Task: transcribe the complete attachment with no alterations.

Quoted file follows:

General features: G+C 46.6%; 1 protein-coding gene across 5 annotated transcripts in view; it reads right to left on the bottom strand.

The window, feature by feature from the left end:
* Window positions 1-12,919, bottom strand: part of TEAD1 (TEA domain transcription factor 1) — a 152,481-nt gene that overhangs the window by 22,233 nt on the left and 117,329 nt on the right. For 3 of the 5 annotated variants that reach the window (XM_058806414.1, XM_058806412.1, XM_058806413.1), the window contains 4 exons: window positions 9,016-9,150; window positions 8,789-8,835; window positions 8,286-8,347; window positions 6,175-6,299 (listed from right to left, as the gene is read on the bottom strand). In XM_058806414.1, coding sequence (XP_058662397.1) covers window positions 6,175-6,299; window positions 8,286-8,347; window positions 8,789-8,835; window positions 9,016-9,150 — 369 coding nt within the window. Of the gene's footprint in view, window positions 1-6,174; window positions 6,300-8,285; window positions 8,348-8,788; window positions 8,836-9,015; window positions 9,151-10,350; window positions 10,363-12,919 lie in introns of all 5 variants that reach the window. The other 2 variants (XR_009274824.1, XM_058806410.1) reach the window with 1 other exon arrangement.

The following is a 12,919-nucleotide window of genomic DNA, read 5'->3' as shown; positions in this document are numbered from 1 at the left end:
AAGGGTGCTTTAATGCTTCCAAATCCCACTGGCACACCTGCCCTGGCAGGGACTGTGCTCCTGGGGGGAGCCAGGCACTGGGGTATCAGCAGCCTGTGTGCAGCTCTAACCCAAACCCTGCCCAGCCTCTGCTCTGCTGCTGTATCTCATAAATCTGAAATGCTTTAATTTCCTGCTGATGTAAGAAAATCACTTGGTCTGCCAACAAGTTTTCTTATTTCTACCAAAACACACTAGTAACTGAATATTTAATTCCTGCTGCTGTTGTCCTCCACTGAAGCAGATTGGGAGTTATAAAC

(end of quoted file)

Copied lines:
General features: G+C 46.6%; 1 protein-coding gene across 5 annotated transcripts in view; it reads right to left on the bottom strand.

The window, feature by feature from the left end:
* Window positions 1-12,919, bottom strand: part of TEAD1 (TEA domain transcription factor 1) — a 152,481-nt gene that overhangs the window by 22,233 nt on the left and 117,329 nt on the right. For 3 of the 5 annotated variants that reach the window (XM_058806414.1, XM_058806412.1, XM_058806413.1), the window contains 4 exons: window positions 9,016-9,150; window positions 8,789-8,835; window positions 8,286-8,347; window positions 6,175-6,299 (listed from right to left, as the gene is read on the bottom strand). In XM_058806414.1, coding sequence (XP_058662397.1) covers window positions 6,175-6,299; window positions 8,286-8,347; window positions 8,789-8,835; window positions 9,016-9,150 — 369 coding nt within the window. Of the gene's footprint in view, window positions 1-6,174; window positions 6,300-8,285; window positions 8,348-8,788; window positions 8,836-9,015; window positions 9,151-10,350; window positions 10,363-12,919 lie in introns of all 5 variants that reach the window. The other 2 variants (XR_009274824.1, XM_058806410.1) reach the window with 1 other exon arrangement.

The following is a 12,919-nucleotide window of genomic DNA, read 5'->3' as shown; positions in this document are numbered from 1 at the left end:
AAGGGTGCTTTAATGCTTCCAAATCCCACTGGCACACCTGCCCTGGCAGGGACTGTGCTCCTGGGGGGAGCCAGGCACTGGGGTATCAGCAGCCTGTGTGCAGCTCTAACCCAAACCCTGCCCAGCCTCTGCTCTGCTGCTGTATCTCATAAATCTGAAATGCTTTAATTTCCTGCTGATGTAAGAAAATCACTTGGTCTGCCAACAAGTTTTCTTATTTCTACCAAAACACACTAGTAACTGAATATTTAATTCCTGCTGCTGTTGTCCTCCACTGAAGCAGATTGGGAGTTATAAAC